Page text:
Thursday, 15 January 2015

Why Your Large Intestine is Big News

Hi Fodmappers - How are you doing? I just wondered if you spotted the articles on IBS in the news this last week?

The first was a piece in 'The Independent' which reported on a study into the role of prebiotics (note: not probiotics) in the treatment of anxiety and IBS. And the second was a feature on the low-FODMAP diet in the 'Daily Mail'.

If you've been following this blog a while, you'll know that I have written before about the issue of prebiotics and a low-FODMAP diet, but it's something which continues to interest me as prebiotics, often listed simply as FOS or GOS, are high FODMAP. (FOS is short for Fructo-oligosaccharide and GOS for Galacto-oligosaccharide and they are highly fermentable.)

This particular study compared FOS, GOS (specifically one referred to as B-GOS) and a placebo. The Independent reports that, volunteers in the B-GOS group "paid less attention to negative words, and more attention to positive ones, than those taking placebo." And that they "also had lower levels of the stress hormone cortisol in their saliva after three weeks on the prebiotic than they had at the beginning of the experiment." What's more "The effect of B-GOS on the attention task is similar to results found when healthy volunteers were given anti-anxiety or anti-depressant medication."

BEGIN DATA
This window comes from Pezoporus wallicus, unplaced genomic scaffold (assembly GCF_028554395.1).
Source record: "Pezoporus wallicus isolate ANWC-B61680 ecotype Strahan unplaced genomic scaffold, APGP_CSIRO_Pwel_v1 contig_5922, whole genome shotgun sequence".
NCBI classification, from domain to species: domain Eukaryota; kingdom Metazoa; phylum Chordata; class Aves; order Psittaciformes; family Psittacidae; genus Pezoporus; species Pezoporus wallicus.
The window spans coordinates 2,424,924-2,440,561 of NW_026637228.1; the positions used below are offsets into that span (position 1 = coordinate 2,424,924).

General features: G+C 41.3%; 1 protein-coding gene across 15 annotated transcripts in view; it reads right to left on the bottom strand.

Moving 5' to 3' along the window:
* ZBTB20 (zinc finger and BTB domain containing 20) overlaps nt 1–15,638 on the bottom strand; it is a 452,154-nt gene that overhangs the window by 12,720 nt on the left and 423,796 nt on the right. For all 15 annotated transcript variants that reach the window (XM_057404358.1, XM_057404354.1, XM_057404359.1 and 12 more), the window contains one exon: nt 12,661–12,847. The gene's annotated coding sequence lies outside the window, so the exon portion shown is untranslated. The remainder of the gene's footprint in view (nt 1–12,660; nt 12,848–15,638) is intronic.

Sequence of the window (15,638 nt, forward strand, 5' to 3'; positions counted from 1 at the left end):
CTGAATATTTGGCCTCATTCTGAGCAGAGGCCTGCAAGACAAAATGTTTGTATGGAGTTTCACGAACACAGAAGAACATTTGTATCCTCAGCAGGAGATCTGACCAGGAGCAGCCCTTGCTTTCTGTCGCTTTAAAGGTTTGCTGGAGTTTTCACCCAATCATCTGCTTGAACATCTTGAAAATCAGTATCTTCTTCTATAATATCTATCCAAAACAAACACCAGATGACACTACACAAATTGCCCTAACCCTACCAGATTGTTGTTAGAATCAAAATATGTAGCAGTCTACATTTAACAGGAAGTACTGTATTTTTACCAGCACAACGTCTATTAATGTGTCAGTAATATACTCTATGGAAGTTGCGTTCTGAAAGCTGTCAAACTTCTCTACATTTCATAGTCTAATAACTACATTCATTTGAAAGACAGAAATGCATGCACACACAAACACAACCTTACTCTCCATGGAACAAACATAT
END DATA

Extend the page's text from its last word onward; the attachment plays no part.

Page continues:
Impressive results, eh?

As many people with IBS also suffer with anxiety surely this raises the question of whether we should all be dashing out and stocking up on prebiotics despite the fact that they are high FODMAP.

Well before you do, I suggest you take a glance at the images on my earlier blog. There you'll see that the prebiotics added to the supplements you might find in your health store are FOS not GOS. And as the study discovered, "No effects were found after the administration of FOS."

So what does this mean?

Well it means that there's probably no benefit to be gained from the use of prebiotics - at least at the moment. (That's not to say that there's no benefit to be gained from taking a probiotic). And that the most effective means of managing the symptoms of IBS continues to be the low-FODMAP diet. Nevertheless I think this is going to be an interesting area to keep an eye on. I'll let you know if I spot anything further.

Which brings me to the article in the Daily Mail. This was, as you would expect, less academic and more celebrity focused, but it did include a couple of recipes and information on the Monash phone app, which is a really useful tool to have. I'm not sure it had anything new to tell us but it's always nice to see FODMAP getting a bit of coverage and it gets people talking. Thinking about it now, someone asked me a few questions last week about going low-FODMAP and I wonder if they might have seen this particular article. Having experienced the benefits myself, it's something I'm always happy to talk about, and as you know, I also love discovering new things to eat.

I'll be back soon with another yummy recipe for you. In the meantime please don't be shy about saying hello. I'd love to know how you're getting on with your low-FODMAP diet and the difference it's making to you.

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